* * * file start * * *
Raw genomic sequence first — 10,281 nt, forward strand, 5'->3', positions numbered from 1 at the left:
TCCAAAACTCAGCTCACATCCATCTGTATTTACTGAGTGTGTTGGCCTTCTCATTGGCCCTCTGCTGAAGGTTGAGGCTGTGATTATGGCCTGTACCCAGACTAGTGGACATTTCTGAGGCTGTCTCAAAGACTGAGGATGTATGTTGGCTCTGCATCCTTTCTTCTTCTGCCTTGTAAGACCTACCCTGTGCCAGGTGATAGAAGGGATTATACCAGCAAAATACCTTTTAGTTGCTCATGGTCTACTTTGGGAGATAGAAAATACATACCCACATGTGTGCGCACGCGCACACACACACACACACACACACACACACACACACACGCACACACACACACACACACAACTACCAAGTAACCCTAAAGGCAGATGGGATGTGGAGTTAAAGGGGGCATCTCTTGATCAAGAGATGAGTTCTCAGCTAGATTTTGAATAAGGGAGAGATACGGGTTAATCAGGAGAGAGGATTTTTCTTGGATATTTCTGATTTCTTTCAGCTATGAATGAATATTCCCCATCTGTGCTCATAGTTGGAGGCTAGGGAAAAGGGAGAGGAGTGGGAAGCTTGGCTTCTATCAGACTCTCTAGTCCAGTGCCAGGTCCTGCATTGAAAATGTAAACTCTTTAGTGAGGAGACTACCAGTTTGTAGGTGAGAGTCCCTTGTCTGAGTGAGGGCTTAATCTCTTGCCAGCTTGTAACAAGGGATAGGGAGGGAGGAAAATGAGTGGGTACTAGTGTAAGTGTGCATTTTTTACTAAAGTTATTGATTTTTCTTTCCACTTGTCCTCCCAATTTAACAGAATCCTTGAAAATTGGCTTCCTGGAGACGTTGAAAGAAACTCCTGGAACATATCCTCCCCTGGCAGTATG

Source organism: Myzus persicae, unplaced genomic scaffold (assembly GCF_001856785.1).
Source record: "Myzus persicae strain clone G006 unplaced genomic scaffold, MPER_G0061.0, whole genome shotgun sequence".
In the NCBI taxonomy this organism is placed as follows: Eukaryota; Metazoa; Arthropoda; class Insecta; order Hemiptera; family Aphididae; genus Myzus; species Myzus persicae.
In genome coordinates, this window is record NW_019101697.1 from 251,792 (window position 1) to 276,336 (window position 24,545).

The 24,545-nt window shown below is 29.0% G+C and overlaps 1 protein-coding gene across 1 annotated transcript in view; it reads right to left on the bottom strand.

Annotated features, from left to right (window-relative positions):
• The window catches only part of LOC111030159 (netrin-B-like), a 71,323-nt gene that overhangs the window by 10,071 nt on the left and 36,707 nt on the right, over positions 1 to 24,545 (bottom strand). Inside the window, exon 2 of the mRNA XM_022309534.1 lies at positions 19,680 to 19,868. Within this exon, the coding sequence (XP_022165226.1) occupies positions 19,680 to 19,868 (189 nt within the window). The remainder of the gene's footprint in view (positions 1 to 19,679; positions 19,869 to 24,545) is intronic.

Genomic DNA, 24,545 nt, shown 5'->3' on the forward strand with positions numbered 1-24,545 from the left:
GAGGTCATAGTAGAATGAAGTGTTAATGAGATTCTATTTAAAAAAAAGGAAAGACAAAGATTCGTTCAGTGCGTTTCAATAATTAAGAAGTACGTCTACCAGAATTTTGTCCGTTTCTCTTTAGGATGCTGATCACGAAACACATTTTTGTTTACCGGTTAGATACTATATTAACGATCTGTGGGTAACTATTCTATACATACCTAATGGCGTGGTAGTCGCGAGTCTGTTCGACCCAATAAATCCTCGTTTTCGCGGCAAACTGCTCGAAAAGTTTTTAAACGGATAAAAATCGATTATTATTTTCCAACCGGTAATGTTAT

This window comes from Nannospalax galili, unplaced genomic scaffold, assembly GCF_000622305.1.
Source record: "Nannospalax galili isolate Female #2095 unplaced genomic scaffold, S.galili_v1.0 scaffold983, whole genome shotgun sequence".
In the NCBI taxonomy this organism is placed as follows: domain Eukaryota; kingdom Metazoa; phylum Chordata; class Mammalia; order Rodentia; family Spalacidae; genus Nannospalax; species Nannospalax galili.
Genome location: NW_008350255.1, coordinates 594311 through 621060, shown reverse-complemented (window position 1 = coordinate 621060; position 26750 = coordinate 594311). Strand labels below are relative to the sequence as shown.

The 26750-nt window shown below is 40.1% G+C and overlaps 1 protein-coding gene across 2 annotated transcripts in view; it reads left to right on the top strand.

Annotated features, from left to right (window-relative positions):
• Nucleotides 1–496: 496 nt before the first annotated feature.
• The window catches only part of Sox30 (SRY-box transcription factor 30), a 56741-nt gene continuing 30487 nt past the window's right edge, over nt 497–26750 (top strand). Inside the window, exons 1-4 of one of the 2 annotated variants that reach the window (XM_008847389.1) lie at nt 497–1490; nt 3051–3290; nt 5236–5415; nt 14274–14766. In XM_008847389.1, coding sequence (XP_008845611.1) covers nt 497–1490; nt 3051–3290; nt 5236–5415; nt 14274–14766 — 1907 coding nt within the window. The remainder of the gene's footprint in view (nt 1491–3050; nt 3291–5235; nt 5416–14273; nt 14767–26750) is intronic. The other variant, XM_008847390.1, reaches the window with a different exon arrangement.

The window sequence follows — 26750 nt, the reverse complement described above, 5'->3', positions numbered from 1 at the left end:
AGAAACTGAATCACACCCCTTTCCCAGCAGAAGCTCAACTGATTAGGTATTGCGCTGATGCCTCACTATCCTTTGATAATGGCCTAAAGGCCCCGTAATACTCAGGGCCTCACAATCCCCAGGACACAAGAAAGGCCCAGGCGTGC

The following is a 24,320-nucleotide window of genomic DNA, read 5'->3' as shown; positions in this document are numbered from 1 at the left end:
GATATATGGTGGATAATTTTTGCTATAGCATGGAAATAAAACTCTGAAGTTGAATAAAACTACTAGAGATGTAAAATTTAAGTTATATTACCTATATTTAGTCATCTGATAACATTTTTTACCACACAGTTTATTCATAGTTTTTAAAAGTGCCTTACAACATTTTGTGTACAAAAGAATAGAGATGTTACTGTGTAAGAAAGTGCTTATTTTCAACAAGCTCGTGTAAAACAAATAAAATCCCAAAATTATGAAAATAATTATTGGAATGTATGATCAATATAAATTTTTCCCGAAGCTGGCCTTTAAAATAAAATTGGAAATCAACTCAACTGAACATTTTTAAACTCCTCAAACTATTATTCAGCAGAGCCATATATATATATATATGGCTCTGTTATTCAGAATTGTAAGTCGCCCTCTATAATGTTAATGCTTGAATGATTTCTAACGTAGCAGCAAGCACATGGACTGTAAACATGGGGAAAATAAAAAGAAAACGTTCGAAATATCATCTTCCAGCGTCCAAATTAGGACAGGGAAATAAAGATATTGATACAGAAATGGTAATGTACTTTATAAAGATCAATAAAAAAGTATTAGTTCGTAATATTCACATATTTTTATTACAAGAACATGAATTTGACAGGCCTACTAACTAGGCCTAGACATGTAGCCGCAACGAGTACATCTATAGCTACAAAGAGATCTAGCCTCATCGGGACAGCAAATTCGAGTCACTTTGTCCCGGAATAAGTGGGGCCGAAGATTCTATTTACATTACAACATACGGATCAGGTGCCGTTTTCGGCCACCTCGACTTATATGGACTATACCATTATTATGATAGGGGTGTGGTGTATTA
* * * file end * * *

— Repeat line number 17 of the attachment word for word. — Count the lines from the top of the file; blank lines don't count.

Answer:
Annotated features, from left to right (window-relative positions):